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Azithromycin resistance in Treponema pallidum

Katz, Kenneth Aa,b; Klausner, Jeffrey Db,c

Current Opinion in Infectious Diseases: February 2008 - Volume 21 - Issue 1 - p 83–91
doi: 10.1097/QCO.0b013e3282f44772
Sexually transmitted diseases and urinary tract infections: Edited by Anton L. Pozniak

Purpose of review Although the recommended treatment for syphilis is penicillin, azithromycin has been used as an alternative. We discuss azithromycin-related treatment failures and resistance in Treponema pallidum, and propose ways to meet the resulting clinical and public health challenges.

Recent findings Azithromycin treatment failures in syphilis were first noted in San Francisco in 2002 and result from an A→G mutation at position 2058 of the 23S rRNA gene of T. pallidum. This mutation confers resistance by precluding macrolide binding to the bacterial 50S ribosomal subunit, of which 23S rRNA is a structural component. Azithromycin resistance has also been identified in T. pallidum specimens from elsewhere in the United States, Ireland, and Canada, and the amount of resistant specimens has increased with time. Treatment with azithromycin or other macrolides appears to be a risk factor for presenting with a resistant T. pallidum strain.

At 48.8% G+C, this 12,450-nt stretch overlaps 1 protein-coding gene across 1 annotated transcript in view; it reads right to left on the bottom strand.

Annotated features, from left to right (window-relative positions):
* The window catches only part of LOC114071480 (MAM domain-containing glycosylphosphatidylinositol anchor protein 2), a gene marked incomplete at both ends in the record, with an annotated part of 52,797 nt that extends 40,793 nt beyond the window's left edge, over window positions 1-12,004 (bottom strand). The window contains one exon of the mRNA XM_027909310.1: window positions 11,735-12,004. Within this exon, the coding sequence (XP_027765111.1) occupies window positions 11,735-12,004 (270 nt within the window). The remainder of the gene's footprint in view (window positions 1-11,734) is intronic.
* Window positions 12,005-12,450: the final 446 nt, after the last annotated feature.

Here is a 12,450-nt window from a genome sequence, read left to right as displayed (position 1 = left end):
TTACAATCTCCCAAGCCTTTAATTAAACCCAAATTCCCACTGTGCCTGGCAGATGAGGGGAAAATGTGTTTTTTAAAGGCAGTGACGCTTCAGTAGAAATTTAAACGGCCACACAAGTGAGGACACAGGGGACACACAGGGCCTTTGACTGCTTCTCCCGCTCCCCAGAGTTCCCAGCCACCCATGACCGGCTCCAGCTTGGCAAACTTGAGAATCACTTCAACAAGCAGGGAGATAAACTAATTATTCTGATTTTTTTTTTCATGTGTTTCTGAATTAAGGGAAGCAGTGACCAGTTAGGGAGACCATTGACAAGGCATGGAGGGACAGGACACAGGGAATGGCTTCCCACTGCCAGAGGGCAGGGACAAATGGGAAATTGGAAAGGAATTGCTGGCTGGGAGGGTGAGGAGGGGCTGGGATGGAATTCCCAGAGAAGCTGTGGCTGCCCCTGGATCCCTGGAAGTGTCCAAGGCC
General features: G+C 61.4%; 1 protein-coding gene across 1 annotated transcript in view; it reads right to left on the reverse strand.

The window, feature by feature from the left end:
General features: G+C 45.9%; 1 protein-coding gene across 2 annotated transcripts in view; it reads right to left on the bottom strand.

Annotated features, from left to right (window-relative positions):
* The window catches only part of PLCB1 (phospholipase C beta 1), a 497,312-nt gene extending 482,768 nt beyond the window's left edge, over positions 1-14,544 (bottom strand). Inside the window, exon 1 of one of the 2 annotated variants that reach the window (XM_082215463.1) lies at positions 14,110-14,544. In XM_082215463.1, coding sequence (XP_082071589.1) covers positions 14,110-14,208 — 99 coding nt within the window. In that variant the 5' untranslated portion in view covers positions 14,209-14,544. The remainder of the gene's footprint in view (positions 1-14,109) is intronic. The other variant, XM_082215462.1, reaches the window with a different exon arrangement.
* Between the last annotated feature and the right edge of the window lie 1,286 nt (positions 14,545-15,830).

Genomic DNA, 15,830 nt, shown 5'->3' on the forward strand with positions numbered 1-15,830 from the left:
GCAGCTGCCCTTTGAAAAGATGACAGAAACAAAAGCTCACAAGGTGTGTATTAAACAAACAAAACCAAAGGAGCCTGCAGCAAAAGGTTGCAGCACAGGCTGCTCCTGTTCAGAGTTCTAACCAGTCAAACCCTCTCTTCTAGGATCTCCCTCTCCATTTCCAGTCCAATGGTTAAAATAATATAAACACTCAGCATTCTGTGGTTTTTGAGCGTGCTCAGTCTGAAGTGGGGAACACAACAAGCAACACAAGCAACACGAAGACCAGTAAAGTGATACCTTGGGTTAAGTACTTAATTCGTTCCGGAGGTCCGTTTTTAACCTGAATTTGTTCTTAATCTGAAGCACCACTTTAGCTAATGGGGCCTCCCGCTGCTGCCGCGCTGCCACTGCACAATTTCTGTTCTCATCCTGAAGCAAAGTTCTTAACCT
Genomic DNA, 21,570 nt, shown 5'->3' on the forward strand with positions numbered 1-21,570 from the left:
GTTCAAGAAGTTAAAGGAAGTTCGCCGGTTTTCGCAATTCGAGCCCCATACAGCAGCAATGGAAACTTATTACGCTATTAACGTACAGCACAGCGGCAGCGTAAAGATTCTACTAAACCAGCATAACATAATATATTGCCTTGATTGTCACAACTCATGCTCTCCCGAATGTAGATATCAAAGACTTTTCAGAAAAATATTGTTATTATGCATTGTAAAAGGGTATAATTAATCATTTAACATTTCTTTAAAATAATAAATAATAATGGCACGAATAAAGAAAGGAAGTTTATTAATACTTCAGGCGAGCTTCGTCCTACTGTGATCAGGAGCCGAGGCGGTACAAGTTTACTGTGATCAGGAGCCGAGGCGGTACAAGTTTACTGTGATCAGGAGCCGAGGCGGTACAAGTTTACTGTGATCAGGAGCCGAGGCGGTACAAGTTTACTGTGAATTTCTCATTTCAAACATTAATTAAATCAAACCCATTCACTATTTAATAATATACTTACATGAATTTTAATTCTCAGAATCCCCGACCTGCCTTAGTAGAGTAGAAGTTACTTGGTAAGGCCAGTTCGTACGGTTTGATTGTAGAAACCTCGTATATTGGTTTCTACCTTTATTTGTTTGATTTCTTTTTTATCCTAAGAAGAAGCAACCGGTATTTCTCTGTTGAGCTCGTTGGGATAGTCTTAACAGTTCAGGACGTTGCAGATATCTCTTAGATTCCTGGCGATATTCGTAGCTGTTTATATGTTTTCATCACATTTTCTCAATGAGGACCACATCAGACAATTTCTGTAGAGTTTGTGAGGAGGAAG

Summary Although T. pallidum remains sensitive to penicillin and certain other antibiotics, azithromycin resistance in T. pallidum has emerged and is increasing in the United States, Canada, and Ireland. This poses clinical and public health challenges, and indicates a need for further antibiotic drug development and surveillance for resistance in T. pallidum. If azithromycin is used to treat syphilis, clinicians and public health practitioners should remain vigilant for treatment failures.

aEpidemic Intelligence Service, Centers for Disease Control and Prevention, Atlanta, Georgia, USA

bSTD Prevention and Control Services, San Francisco Department of Public Health, USA

cDepartment of Medicine, University of California San Francisco, San Francisco, California, USA

Correspondence to Jeffrey D. Klausner, MD, MPH, Director, STD Prevention and Control Services, 1360 Mission Street, Suite 401, San Francisco, CA 94103, USA Tel: +415 355 2000; fax: +415 554 9636; e-mail:

© 2008 Lippincott Williams & Wilkins, Inc.